Including the essential things you should avoid
Hot tools make life easier. Whether they’re enabling you to create beautifully styled locks, or simply taming your wayward strands each morning, curlers and straighteners are one of the beauty industry’s greatest inventions. That is, until you lose concentration for a split second and that 180-degrees (or hotter) tool burns you. While styling tool burns typically aren’t too serious, they do still need some attention. So we asked Dr Samantha Eisman, dermatologist at Sinclair Dermatology, for the best ways to treat this type of burn.
Cool the burn down
This may not come as a surprise to you, but the first (and most important) thing to do after burning yourself with a hot tool is to cool the area down. Eisman recommends placing the burn under cool running water if possible, or applying a cool compress to the area for 20 minutes. Eisman explains that removing the heat from the burn is essential because cooling can prevent the wound from progressing and affecting deeper layers of the skin.
Assess the damage
Before you can appropriately treat your burn, you need to determine the extent of the damage. Burns from hot tools are most commonly superficial, which implies that only the outer layers of skin are affected, says Eisman. “They present with pain and redness but don’t blister and will heal within 10 to 12 days,” she explains. Alternatively, partial burns can occur, which means the first and second layers of skin are affected. “These burns are also painful and red, but they tend to blister,” says Eisman. The rarest type of burn from a hot tool, which is becoming more and more frequent especially in toddlers and children who accidentally touch the heated iron, are full thickness burns – they involve all the layers of the skin. “These burns are painless, charred, dry and leathery, and are a medical emergency that require urgent medical attention.”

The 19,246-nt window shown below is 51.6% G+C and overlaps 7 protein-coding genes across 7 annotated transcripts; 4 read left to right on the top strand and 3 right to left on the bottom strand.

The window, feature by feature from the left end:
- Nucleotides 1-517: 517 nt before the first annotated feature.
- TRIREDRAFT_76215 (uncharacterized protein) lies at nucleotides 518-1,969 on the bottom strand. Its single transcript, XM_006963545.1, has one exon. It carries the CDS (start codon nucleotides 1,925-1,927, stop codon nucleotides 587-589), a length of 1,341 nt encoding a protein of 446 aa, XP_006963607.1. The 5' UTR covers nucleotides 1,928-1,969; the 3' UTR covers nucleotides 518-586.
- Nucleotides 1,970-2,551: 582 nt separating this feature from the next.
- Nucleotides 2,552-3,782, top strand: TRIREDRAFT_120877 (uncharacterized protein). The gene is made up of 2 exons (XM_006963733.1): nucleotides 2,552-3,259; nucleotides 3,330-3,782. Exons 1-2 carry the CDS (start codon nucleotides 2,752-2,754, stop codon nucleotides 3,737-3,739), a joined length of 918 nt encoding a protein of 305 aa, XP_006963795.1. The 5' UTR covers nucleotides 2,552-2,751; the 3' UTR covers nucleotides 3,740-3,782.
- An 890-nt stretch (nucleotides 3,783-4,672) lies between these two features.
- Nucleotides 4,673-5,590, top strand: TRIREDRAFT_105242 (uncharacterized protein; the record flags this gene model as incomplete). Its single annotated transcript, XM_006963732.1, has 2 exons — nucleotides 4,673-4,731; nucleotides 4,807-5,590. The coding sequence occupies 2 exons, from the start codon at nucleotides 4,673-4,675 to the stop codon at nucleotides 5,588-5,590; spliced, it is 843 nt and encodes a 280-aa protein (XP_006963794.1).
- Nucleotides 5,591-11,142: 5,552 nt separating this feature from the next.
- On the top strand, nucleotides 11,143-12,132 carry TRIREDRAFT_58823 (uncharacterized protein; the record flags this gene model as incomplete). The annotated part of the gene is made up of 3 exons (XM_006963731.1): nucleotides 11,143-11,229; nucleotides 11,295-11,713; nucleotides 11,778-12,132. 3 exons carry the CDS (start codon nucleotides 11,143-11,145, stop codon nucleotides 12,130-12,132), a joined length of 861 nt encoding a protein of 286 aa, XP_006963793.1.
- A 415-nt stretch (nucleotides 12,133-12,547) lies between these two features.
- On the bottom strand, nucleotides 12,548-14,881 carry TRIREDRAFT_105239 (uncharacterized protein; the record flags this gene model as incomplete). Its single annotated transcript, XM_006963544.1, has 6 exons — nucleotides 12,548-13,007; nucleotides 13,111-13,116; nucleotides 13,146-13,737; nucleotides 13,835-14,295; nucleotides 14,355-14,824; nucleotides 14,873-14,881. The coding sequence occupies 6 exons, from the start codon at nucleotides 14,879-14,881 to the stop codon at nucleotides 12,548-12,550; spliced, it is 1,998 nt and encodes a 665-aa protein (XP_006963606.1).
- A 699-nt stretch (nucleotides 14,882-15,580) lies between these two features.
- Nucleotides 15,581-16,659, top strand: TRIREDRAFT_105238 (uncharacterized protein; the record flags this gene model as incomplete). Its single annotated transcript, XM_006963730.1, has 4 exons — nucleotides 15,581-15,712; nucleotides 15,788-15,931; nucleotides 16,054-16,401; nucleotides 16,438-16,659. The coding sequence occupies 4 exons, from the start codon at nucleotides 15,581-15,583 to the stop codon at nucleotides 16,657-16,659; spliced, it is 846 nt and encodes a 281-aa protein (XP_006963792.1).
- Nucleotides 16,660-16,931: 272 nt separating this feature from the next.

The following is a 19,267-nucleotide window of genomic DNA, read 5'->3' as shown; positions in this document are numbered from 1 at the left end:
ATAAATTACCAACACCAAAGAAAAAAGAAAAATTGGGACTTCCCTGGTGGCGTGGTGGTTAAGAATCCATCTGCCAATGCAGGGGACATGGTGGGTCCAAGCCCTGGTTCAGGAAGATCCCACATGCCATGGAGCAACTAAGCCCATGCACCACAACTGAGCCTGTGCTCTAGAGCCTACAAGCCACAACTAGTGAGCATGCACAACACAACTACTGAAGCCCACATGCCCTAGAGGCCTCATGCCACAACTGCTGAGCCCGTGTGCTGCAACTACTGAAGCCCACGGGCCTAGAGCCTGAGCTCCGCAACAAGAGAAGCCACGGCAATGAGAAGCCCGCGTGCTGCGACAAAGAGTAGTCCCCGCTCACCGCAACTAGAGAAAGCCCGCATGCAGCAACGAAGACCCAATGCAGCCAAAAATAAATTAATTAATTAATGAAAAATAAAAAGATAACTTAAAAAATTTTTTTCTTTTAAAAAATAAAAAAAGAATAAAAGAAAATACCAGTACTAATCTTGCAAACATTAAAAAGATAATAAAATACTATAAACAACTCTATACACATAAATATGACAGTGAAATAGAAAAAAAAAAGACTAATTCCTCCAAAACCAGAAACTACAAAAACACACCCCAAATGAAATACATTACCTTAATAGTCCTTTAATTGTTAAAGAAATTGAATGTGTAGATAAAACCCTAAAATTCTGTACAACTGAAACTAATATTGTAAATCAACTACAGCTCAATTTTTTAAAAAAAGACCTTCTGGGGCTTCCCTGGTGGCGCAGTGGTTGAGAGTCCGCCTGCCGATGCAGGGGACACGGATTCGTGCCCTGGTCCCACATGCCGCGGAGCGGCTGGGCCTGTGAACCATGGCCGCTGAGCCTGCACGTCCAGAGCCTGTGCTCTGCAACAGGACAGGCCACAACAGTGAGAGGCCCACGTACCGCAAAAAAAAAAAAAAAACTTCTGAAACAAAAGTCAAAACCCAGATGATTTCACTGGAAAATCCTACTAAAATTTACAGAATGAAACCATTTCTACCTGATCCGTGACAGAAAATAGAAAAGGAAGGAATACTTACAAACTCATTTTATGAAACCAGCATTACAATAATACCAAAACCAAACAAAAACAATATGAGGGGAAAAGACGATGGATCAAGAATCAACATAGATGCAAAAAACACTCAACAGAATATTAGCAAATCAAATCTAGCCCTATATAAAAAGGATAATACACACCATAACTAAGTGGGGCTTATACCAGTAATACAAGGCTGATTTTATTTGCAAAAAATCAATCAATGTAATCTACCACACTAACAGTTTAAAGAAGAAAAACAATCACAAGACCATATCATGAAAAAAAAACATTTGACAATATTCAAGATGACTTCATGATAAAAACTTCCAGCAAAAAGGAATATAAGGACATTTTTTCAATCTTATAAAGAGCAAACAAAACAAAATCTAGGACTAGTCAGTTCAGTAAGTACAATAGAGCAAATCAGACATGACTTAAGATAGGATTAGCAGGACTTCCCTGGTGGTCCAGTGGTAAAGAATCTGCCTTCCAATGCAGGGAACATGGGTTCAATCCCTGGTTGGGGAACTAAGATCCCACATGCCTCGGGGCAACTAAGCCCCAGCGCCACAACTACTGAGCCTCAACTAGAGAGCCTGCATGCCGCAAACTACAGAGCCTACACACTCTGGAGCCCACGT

Apply a mild cortisone ointment
If you’ve decided that no urgent medical attention is required and your burn is only superficial, Eisman recommends applying a mild cortisone ointment to the wound immediately after cooling, then gently cleansing the area. If you don’t have a cortisone cream on hand, a first aid burn gel will suffice.
Keep the wound moist
According to Eisman, the best way to ensure your burn doesn’t scar is to keep the wound moist. To do so, continue to apply an ointment (Eisman says Vaseline works wonders) as often as possible in the subsequent days. She adds that antibiotic ointments can also be applied (under the direction of your doctor) to care for the wound and prevent infection.
Load up on SPF
“Once the overlying skin is no longer a scab and the skin is intact, apply daily sunscreen with an SPF of 30 or higher and keep the burn out of the sun,” says Eisman. Doing so will protect the sensitive area and reduce the chances of scarring.
Hold off on applying makeup
While you’re likely to want to hide your burn with concealer, Eisman warns against this. Covering a burn (particularly a burn in its early stages) with makeup “can irritate the wound and delay healing. If you need to cover the wound then apply a wound-healing dressing such as DuoDERM® Extra Thing Dressing and apply makeup over this,” she adds.
Kate started working for BEAUTYcrew in early 2016, first as a contributor, and was then named Beauty Writer in 2017. She loves picking the brains of the industry's top experts to get to the bottom of beauty's toughest questions. Bronze eyeshadow palettes are her weakness and she's forever on the hunt for the perfect nude nail polish to suit her fair skin. Her words can also be found in Men's Health magazine, and she now works in PR.